Don Meredith, original "Monday Night Football" member, dies at 7 - WSFA.com Montgomery Alabama news.

Don Meredith, original "Monday Night Football" member, dies at 72

ALBUQUERQUE, N.M. -- Don Meredith, one of the most recognizable figures of the early Dallas Cowboys and an original member of ABC's "Monday Night Football" broadcast team, died Sunday. He was 72.

Meredith's wife, Susan, told The Associated Press on Monday her husband died in Santa Fe after suffering a brain hemorrhage and lapsing into a coma. She says a private graveside ceremony is being planned and that family members were traveling to Santa Fe.

"He was the best there was," she said, describing him as kind, warm and funny. "We lost a good one."

Meredith played for the Cowboys from 1960-68, becoming the starting quarterback in 1965. While he never led the Cowboys to the Super Bowl, Meredith was one of the franchise's first stars. 

Over his nine-year career, Meredith threw for 17,199 yards and 111 touchdowns. He retired unexpectedly before the 1969 season.

Just two years after retiring from football, Meredith joined Keith Jackson and Howard Cosell in the broadcast booth as part of the "Monday Night Football" crew.

He quickly became one of the most popular broadcasters in sports because of his folksy sayings and country humor.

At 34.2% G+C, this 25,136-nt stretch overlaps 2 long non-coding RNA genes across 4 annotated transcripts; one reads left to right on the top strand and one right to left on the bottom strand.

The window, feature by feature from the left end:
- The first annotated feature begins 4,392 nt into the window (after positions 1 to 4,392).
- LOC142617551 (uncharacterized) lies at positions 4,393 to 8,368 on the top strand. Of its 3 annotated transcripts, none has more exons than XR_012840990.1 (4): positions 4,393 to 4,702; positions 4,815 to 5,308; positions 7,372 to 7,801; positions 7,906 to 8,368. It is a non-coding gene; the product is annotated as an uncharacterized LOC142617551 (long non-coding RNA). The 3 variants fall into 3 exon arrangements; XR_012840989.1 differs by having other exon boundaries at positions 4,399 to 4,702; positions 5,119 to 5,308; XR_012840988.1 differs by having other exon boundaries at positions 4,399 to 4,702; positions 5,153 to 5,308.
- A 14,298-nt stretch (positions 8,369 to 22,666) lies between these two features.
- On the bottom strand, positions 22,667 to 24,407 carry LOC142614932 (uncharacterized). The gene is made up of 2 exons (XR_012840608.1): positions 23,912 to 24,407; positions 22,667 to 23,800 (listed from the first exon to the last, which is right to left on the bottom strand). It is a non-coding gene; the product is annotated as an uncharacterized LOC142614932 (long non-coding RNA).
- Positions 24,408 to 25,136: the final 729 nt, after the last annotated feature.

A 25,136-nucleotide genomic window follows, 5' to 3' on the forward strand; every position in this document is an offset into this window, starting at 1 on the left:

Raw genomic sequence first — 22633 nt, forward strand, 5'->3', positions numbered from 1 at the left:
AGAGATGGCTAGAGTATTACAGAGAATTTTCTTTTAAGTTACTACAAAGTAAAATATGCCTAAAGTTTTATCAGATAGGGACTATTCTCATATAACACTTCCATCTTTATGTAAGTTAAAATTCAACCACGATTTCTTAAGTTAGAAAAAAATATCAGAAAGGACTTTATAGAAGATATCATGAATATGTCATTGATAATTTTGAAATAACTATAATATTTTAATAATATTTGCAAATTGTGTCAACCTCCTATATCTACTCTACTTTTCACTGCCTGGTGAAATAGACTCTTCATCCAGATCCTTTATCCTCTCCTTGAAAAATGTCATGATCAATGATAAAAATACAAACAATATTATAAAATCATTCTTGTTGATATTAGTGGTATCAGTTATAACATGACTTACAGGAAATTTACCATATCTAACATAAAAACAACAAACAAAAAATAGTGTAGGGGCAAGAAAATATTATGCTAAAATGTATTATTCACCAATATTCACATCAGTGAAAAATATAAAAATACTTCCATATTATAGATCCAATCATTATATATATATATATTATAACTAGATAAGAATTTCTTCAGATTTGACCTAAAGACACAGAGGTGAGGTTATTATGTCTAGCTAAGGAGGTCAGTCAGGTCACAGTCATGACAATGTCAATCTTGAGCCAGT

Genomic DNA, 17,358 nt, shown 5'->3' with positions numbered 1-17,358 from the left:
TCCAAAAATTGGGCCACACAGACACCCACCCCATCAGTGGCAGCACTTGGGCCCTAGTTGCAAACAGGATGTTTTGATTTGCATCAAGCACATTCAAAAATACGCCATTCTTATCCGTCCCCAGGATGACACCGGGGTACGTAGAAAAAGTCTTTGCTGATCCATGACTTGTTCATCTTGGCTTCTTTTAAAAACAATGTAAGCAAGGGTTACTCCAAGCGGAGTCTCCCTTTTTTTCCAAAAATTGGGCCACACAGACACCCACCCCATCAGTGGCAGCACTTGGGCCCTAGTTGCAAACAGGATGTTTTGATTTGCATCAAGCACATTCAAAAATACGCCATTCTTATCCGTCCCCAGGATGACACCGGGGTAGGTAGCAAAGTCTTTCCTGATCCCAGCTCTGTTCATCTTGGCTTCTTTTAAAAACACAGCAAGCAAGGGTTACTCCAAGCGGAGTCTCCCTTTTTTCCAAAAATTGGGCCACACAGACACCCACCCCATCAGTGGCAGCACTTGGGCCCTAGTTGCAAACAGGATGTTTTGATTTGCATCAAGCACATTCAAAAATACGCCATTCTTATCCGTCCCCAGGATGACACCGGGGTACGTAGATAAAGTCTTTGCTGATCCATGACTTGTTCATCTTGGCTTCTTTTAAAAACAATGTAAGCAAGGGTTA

Meredith's signature call was singing the famous Willie Nelson song "Turn Out the Lights" when it appeared a game's outcome had been determined.

Meredith left ABC after the 1973 season for a three-year stint at NBC. He returned to the "MNF" crew in 1977 before retiring in 1984, one year after Cosell left the team.

Before a generation knew Meredith for his colorful broadcasting career, he was one of the most recognizable figures of the early Cowboys teams.

Meredith was drafted in the third round by the Chicago Bears in 1960 and was traded to the expansion Cowboys franchise for future draft picks.

"Dandy Don", as he was affectionately known, shared time under center with Eddie LeBaron before winning the starting job in 1965.

(Copyright 2010 by The Associated Press. All Rights Reserved.)

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